Chef Kyle McClelland—previous chef at The Cedars Social and most recently, the chef at Prospect in Brooklyn—has made his way back to the Dallas food scene. Earlier this month, he took over Omar Flores’ spot as the executive chef at Driftwood, and he’s ready to surprise Oak Cliffers with Driftwood’s soon-to-come renovations and an ever-changing seafood menu. Let’s give him the mic.
Hayley Votolato: How will you be bringing your New England influences to Driftwood?
Kyle McClelland: Well, number one is fresh quality products. I am still using a lot of seafood companies from the Northeast. I grew up in Cape Cod; I’m really close with them. And I am still going to use a bunch of products from in and around New York too. I love East Coast oysters. And again, you can’t get West Coast oysters in Texas from anyone. Any West Coast oysters have to be shipped in, either from the East Coast or the West Coast. They are illegal down here, which is crazy. I am going to try and bring this light New England fare. Some of the bar stuff we are going to do will be more like if you were going to go to a clam shack: lobster rolls, fried clams, very simple stuff. We want this place to be a place where you can come and get oysters, have fun, sit outside, and eat at the bar. But if you want to sit down and have a really nice meal you can do that, too. We are trying to do both sides. New England fare, for me, is all about the product.
HV: Being back in Dallas, what are you most excited about?
KM: When I was here three years ago, some of the stuff I was doing, people didn’t understand, but it seems like three years later, things are a little bit different down here. There are a lot of great restaurants. I think Dallas is coming into its own in the food scene here. I am excited about just bringing some of my fun food to Dallas. We had a great dinner last night, the Salon dinner. We had lots of great comments from people who are excited about the food.
HV: How has your time at Driftwood gone so far?
KM: Work in progress. I have to train the staff on how to do my food. None of these people have done my food before. So, again it is just like a work in progress. I am pretty much right now testing things out and training, that’s the biggest thing. Moving forward, we should be ready to launch a full menu change toward the end of the month.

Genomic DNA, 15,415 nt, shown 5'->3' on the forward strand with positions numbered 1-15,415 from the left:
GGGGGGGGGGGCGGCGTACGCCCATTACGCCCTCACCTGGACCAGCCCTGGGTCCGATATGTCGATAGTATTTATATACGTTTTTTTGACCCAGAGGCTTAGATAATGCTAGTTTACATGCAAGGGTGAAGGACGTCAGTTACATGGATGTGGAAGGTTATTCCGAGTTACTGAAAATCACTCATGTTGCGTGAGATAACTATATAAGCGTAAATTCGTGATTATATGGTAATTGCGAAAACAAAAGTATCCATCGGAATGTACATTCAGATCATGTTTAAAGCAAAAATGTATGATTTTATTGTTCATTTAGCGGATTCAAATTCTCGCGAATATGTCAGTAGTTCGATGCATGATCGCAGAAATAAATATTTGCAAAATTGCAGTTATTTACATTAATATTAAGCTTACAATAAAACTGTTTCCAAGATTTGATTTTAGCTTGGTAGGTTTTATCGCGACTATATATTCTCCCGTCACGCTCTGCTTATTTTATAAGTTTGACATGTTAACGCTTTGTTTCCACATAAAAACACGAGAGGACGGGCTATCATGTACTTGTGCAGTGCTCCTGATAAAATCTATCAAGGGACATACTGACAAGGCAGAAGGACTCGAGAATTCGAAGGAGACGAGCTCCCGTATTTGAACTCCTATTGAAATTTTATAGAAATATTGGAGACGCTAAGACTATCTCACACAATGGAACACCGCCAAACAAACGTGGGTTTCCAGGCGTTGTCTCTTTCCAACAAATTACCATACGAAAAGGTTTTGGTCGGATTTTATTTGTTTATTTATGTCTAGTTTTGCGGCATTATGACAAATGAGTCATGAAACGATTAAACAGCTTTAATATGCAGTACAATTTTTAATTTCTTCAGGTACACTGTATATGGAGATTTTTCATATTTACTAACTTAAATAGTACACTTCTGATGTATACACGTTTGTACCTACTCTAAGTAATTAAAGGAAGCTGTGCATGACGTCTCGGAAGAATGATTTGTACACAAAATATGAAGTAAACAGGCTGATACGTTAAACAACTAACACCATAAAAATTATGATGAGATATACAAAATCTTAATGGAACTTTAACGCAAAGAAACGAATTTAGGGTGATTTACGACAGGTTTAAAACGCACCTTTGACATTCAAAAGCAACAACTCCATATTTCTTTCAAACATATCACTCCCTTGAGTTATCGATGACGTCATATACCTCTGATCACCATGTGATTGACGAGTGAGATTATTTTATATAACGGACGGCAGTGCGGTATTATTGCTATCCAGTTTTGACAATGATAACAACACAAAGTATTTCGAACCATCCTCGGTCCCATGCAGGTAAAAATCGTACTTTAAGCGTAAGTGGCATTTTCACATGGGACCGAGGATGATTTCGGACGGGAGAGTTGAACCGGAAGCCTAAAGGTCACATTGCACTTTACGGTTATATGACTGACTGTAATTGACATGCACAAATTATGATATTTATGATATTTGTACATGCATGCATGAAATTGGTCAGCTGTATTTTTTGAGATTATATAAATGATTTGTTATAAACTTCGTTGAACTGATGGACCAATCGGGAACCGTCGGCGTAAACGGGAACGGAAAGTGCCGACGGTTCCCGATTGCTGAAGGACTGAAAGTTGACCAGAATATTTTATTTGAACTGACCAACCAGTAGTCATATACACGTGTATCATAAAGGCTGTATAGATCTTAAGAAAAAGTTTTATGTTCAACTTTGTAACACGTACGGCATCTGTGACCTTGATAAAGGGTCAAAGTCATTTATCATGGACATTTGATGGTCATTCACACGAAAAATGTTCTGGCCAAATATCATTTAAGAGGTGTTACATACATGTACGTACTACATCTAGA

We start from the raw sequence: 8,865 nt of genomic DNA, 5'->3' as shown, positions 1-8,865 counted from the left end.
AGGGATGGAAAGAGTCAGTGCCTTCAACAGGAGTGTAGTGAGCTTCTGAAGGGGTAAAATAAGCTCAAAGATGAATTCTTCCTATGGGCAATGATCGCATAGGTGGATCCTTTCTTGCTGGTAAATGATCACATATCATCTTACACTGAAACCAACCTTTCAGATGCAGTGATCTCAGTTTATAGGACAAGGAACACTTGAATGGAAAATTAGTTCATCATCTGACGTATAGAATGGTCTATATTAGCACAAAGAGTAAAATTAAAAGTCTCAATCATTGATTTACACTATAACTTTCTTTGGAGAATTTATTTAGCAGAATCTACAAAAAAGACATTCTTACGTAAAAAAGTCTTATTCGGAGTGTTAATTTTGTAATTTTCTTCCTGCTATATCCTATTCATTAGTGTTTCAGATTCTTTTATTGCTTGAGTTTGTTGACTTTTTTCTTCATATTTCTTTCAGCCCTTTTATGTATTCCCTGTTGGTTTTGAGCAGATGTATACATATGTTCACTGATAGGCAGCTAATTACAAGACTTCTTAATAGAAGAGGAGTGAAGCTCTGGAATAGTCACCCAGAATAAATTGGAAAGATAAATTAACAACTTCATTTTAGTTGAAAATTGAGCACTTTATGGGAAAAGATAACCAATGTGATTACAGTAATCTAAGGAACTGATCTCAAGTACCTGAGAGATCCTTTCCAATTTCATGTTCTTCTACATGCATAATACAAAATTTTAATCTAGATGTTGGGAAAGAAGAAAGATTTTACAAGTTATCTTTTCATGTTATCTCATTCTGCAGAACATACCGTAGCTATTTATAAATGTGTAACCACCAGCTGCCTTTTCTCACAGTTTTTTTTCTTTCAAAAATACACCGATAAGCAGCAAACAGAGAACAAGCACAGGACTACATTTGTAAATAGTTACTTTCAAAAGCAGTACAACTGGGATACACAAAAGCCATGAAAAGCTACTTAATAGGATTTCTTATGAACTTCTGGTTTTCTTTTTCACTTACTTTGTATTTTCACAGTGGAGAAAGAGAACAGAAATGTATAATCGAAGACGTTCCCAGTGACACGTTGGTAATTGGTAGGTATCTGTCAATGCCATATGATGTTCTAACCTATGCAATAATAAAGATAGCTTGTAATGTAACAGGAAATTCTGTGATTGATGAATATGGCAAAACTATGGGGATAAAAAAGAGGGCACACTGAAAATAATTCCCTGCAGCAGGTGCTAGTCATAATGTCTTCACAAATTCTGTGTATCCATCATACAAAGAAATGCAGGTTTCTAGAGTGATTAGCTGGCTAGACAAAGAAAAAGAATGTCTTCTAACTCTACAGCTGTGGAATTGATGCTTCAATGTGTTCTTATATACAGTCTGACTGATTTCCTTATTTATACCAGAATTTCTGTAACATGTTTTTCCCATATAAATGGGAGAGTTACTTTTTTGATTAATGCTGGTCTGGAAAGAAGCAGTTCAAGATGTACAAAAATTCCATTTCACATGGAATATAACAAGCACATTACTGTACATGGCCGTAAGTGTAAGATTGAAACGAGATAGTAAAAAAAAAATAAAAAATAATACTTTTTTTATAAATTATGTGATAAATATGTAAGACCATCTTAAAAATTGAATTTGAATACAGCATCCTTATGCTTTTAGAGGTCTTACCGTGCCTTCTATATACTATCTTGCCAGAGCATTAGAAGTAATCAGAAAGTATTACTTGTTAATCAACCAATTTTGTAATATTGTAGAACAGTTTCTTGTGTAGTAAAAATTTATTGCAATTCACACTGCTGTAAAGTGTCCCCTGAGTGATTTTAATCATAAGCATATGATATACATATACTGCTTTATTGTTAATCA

HV: What is the most rewarding part of your job?
KM: Rewarding for me? I am pretty passionate about food, this is my career, this is what I chose to do. So for me, it is just making people happy. That is the biggest reward for me. I’m not looking to be this TV chef. That’s not for me.
HV: So no Food Network shows in your future?
KM: Well, yeah. I already did one [on Chopped]. It airs Tuesday (4/29). For me, I just want to make people happy. I enjoy people coming in and wanting to eat the food. I want to keep it always changing, so it is a place where people can come all the time and expect something different. Again, I am really excited about this new venture here. This is already an established restaurant, but for me it’s a new project. We are really going to try and have an identity, but we will change the identity a little.
HV: It sounds like it is keeping you on your toes.
KM: Yes, it is.
HV: When you go home, what are your go-to dishes you make for yourself?
KM: Go home? Oh, I don’t eat at home. If I have a day off it is mostly sleeping or relaxing. I don’t really cook at home. I really don’t.
HV: Lastly, this is a random question, but if you were to bring three cooking tools with you on a deserted island, what would they be?
KM: Let’s see here. Well, definitely a knife, a peeler. Hm. That is a funny question. I am trying to think. Maybe a strainer like a colander, something to filter.
Hayley Votolato is a D Magazine intern, and aspiring food and travel editor. She will be graduating from Texas Christian University with a degree in Strategic Communication from the Schieffer College of Communication this May.